Travelling at 49 mph on the bypass (it’s always 49 mph), the Skoda Yeti is heading for the supermarket. This is the vehicle of choice for a certain type of retiree. Squeezing out the maximum fuel economy irrespective of road conditions is a clue to the identity of the driver. Such people reportedly refuse to observe the wide turning circle of an HGV and will squeeze their car through an ever narrowing gap. The lorry driver then has to apply the brakes mid turn and is sometimes left wondering if his 38 tons was even noticed.
Later, Mr Retiree and his wife can be seen in the supermarket, forensically studying the sell by labels on various products, oblivious to the presence of other shoppers. This weekly expedition is likely to be one of the few occasions when the couple will routinely venture further than the local newsagent. Welcome to the world of the Shut In.
The term was originally coined in the US to describe persons who due to illness or gross obesity were confined to their homes. It is, however, as appropriate a description for a section of the British population and where it may ultimately lead isn’t edifying. Continue reading
Endorsing the Donald’s Creative Destruction
by Ilana Mercer
Big Media, the policy veterans and the chancelleries across Europe and Britain are constantly complaining: Donald Trump has had the temerity to defy their international order, summit—and seek peace—with their enemies, and mess with the multilateral maze they call agreements. He even declared, early in June, that the US would be far better off if it negotiated bilateral trade agreements.
Or, in Trump speak, “country-on-country agreements.”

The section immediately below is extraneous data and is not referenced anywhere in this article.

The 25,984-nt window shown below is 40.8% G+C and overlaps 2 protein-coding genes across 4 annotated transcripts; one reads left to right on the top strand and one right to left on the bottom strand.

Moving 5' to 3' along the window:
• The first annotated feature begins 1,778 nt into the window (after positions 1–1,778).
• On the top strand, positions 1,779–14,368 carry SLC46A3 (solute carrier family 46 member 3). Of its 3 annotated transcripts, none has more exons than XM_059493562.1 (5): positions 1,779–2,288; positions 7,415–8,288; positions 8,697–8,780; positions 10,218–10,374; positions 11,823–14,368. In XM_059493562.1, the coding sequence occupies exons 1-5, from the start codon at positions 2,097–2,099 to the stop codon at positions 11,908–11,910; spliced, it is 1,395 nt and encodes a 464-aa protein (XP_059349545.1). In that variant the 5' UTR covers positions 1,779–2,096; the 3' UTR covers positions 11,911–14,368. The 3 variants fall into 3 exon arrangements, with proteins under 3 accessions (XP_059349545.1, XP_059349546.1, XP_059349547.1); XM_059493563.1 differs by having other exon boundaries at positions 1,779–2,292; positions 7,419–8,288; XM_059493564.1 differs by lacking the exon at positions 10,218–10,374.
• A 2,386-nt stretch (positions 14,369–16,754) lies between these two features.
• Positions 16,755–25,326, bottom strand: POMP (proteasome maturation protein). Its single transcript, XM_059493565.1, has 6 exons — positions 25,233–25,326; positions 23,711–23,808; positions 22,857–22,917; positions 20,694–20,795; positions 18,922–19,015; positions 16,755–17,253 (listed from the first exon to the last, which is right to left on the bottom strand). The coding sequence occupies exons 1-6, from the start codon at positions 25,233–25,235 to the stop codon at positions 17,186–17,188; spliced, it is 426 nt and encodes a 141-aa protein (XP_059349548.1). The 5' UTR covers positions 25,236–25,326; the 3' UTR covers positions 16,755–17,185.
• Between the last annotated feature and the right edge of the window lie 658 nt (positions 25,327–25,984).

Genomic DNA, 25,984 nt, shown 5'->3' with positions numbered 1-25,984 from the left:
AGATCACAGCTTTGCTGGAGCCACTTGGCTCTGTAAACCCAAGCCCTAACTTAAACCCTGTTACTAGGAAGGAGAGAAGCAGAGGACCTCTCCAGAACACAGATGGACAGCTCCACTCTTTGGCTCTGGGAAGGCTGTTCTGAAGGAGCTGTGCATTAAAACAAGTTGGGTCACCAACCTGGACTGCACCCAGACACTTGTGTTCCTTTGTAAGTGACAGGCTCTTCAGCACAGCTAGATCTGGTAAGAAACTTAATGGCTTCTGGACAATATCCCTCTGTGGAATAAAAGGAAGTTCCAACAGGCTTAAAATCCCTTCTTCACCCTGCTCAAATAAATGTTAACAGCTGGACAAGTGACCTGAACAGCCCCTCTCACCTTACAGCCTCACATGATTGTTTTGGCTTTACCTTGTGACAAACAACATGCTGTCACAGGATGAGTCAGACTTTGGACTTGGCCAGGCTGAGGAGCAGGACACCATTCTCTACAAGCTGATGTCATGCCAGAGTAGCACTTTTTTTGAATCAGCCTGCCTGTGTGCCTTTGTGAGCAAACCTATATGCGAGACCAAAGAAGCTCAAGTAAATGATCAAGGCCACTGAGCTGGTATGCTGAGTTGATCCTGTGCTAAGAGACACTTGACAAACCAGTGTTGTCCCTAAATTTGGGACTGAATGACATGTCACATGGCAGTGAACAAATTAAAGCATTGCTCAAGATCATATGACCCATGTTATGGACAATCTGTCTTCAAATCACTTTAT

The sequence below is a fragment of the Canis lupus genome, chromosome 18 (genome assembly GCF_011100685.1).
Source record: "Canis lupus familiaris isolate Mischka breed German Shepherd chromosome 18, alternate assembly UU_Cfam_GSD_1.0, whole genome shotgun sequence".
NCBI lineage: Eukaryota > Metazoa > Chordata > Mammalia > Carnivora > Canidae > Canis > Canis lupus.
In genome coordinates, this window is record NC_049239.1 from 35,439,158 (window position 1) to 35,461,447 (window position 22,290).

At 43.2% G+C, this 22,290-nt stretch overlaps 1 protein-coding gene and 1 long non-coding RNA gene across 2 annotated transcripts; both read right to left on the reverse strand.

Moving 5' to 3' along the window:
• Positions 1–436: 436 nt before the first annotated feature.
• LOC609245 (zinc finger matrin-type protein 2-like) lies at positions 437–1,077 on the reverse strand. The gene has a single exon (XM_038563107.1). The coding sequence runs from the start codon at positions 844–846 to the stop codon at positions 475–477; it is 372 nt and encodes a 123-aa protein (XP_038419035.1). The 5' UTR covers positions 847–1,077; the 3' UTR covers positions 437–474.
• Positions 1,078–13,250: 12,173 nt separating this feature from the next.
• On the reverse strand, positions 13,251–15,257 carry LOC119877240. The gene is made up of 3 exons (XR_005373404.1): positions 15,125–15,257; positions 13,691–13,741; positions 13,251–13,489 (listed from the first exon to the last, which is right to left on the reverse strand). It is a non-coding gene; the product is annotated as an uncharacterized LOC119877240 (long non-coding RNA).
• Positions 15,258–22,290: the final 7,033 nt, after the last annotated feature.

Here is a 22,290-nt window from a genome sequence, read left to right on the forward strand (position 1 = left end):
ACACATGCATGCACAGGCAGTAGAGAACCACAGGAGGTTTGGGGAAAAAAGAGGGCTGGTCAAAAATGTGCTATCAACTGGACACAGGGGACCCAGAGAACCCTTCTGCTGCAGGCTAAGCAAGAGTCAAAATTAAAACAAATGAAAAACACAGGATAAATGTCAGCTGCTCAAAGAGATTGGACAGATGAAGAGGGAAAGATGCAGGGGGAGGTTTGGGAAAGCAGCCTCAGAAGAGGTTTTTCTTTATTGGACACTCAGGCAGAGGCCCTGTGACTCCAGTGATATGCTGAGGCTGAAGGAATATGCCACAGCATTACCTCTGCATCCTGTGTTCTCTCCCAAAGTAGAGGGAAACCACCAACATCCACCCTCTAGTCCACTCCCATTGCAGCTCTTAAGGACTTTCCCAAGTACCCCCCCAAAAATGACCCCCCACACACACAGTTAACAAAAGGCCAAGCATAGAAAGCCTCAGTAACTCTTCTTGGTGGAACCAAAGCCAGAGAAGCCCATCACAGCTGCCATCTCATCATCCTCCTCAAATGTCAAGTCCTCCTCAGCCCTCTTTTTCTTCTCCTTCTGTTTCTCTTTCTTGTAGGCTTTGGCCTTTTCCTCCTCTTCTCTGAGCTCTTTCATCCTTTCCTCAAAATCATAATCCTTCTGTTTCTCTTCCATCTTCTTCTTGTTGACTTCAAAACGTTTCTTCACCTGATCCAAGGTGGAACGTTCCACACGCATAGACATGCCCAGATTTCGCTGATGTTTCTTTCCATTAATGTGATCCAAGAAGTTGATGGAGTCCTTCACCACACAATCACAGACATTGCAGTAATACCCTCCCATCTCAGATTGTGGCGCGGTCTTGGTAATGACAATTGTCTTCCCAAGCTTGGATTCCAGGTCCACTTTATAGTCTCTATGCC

But what do an entrenched punditocracy, a self-anointed, meritless intelligentsia (which is not very intelligent and draws its financial sustenance from the political spoils system), oleaginous politicians, slick media and big money care? They’ve all worked in tandem to advance a grand government—national and transnational—that aggrandizes its constituent elements, while diminishing those it’s supposed to serve. Continue reading
Top Vinyl Films
By Ilana Mercer
By now, most Americans, for or against, get the idea. All an individual or family need do to live in America, and off the avails of the American taxpayer, is to arrive at an approved port of entry and “lodge a legal claim to stay.”
The same understanding animates an entire, parasitical industry that has arisen to coach the claimants in their claims-making.
The refugee and illegal-migrant racket sprung-up on the backs of the American people is Third World cronyism at its best. “The Trump administration plans to pay a Texas nonprofit nearly half a billion dollars, this year, to care for immigrant children who were detained crossing the U.S. border illegally, reports Bloomberg.”
Did you vote for that?
Brazen border-crossers “rarely hide from border agents,” for they know the rules of the game are that there aren’t any rules. Not for them, not for the lawless.
The law-abiding pay. Continue reading
David Koresh, leader of the Branch Davidians
Violence in a Civilised Society (1)
Part one of a two part essay, by Mark Wegierski
Organized social violence is only one of a panoply of coercive controls which society uses to “keep people in line.” A distinction may be drawn here between the use of coercive instrumentalities mainly for the maintenance of civil order, as in some earlier forms of liberal democracy, and their employment for the promotion of a given “world‑outlook.”